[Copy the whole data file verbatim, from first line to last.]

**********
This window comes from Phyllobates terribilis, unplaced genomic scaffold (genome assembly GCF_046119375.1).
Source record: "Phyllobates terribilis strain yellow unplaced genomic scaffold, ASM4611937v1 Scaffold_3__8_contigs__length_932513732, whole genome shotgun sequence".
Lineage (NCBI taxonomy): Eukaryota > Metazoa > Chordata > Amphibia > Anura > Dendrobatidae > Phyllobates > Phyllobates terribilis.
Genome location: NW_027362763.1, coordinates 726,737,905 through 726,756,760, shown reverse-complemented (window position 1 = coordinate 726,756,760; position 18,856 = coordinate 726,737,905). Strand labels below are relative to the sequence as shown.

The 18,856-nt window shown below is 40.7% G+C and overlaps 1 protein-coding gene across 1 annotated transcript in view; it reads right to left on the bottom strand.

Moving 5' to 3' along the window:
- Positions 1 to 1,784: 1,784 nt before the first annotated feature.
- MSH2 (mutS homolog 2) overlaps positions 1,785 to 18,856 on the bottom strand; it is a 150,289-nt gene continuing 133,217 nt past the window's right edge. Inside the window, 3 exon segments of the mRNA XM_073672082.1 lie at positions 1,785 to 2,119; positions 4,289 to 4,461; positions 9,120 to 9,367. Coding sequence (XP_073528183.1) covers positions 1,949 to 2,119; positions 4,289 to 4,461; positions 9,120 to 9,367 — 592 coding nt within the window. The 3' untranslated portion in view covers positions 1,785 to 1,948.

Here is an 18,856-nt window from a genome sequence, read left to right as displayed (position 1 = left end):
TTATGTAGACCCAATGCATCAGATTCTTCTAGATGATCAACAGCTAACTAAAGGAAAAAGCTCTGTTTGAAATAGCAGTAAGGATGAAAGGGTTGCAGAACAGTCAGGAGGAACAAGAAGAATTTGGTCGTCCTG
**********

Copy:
This window comes from Phyllobates terribilis, unplaced genomic scaffold (genome assembly GCF_046119375.1).
Source record: "Phyllobates terribilis strain yellow unplaced genomic scaffold, ASM4611937v1 Scaffold_3__8_contigs__length_932513732, whole genome shotgun sequence".
Lineage (NCBI taxonomy): Eukaryota > Metazoa > Chordata > Amphibia > Anura > Dendrobatidae > Phyllobates > Phyllobates terribilis.
Genome location: NW_027362763.1, coordinates 726,737,905 through 726,756,760, shown reverse-complemented (window position 1 = coordinate 726,756,760; position 18,856 = coordinate 726,737,905). Strand labels below are relative to the sequence as shown.

The 18,856-nt window shown below is 40.7% G+C and overlaps 1 protein-coding gene across 1 annotated transcript in view; it reads right to left on the bottom strand.

Moving 5' to 3' along the window:
- Positions 1 to 1,784: 1,784 nt before the first annotated feature.
- MSH2 (mutS homolog 2) overlaps positions 1,785 to 18,856 on the bottom strand; it is a 150,289-nt gene continuing 133,217 nt past the window's right edge. Inside the window, 3 exon segments of the mRNA XM_073672082.1 lie at positions 1,785 to 2,119; positions 4,289 to 4,461; positions 9,120 to 9,367. Coding sequence (XP_073528183.1) covers positions 1,949 to 2,119; positions 4,289 to 4,461; positions 9,120 to 9,367 — 592 coding nt within the window. The 3' untranslated portion in view covers positions 1,785 to 1,948.

Here is an 18,856-nt window from a genome sequence, read left to right as displayed (position 1 = left end):
TTATGTAGACCCAATGCATCAGATTCTTCTAGATGATCAACAGCTAACTAAAGGAAAAAGCTCTGTTTGAAATAGCAGTAAGGATGAAAGGGTTGCAGAACAGTCAGGAGGAACAAGAAGAATTTGGTCGTCCTG